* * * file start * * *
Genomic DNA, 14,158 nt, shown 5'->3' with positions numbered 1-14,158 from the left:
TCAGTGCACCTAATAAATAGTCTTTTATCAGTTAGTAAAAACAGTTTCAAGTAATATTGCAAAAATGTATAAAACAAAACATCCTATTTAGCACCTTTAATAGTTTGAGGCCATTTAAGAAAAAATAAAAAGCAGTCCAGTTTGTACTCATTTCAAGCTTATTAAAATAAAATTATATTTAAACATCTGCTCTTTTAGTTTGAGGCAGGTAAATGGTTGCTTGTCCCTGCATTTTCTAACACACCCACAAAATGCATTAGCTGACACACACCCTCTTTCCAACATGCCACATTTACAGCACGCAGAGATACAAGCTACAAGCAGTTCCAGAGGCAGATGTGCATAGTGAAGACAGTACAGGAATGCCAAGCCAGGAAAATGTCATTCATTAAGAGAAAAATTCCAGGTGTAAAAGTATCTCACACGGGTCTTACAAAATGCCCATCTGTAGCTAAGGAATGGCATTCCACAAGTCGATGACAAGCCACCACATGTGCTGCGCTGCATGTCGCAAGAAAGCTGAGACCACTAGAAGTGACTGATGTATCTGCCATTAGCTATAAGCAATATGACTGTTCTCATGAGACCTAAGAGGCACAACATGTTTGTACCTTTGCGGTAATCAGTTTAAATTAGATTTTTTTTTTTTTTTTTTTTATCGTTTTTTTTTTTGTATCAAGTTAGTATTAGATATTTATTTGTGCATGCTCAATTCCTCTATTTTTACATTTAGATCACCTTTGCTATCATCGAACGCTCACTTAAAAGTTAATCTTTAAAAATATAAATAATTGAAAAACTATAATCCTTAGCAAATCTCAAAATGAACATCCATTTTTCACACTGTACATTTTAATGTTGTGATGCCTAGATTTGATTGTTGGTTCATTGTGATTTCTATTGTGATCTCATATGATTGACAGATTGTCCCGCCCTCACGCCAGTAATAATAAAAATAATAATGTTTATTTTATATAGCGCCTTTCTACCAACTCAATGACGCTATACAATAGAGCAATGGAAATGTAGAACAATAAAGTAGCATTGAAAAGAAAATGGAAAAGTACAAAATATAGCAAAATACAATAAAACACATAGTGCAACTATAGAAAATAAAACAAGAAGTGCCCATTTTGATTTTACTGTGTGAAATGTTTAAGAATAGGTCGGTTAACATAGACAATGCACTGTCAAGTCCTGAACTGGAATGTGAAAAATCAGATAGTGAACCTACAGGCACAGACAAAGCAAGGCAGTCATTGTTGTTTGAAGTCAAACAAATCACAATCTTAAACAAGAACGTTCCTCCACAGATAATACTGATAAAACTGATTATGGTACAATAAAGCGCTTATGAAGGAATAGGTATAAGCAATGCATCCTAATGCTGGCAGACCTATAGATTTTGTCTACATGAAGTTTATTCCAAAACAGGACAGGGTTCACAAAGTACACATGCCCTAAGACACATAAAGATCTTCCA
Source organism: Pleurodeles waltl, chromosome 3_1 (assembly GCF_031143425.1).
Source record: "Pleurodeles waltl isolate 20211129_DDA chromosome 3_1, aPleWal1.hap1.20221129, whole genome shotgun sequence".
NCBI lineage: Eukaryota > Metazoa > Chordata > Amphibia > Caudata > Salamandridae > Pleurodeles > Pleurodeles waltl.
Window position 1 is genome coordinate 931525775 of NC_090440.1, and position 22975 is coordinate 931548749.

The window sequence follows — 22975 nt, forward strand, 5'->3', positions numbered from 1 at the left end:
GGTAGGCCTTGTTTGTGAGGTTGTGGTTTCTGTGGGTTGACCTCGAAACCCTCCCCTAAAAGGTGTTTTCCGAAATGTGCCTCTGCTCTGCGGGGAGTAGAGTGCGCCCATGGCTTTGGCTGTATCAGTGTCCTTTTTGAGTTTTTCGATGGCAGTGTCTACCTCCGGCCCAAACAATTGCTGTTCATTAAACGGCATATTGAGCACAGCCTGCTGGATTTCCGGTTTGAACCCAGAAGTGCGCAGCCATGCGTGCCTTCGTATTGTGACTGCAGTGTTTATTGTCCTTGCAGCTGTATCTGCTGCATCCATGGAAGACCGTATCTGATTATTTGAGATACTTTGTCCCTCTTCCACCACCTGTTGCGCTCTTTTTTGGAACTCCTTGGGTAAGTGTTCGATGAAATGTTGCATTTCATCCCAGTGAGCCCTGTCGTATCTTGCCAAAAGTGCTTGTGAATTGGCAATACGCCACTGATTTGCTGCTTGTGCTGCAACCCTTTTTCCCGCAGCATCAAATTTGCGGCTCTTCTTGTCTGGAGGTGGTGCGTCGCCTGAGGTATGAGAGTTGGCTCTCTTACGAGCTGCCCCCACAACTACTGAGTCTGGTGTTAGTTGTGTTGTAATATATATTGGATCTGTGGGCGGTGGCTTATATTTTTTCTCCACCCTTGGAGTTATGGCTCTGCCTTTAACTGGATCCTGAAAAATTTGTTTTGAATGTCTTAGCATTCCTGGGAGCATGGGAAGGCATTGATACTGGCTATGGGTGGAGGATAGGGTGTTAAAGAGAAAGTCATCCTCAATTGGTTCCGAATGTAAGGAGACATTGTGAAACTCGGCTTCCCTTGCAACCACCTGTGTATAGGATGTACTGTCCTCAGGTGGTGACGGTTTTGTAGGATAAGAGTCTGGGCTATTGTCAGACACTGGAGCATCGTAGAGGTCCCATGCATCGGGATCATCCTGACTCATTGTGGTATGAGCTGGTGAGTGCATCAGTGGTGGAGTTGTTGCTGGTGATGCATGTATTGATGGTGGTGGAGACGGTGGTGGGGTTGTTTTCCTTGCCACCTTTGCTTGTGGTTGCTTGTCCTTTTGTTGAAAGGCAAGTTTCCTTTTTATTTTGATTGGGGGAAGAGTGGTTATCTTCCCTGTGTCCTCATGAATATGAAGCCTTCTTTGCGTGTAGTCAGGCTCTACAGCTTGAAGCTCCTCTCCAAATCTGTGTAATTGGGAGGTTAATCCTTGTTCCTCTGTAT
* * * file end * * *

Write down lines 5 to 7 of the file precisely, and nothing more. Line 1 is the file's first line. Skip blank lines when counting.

NCBI lineage: Eukaryota > Metazoa > Chordata > Amphibia > Caudata > Salamandridae > Pleurodeles > Pleurodeles waltl.
Window position 1 is genome coordinate 931525775 of NC_090440.1, and position 22975 is coordinate 931548749.

The window sequence follows — 22975 nt, forward strand, 5'->3', positions numbered from 1 at the left end: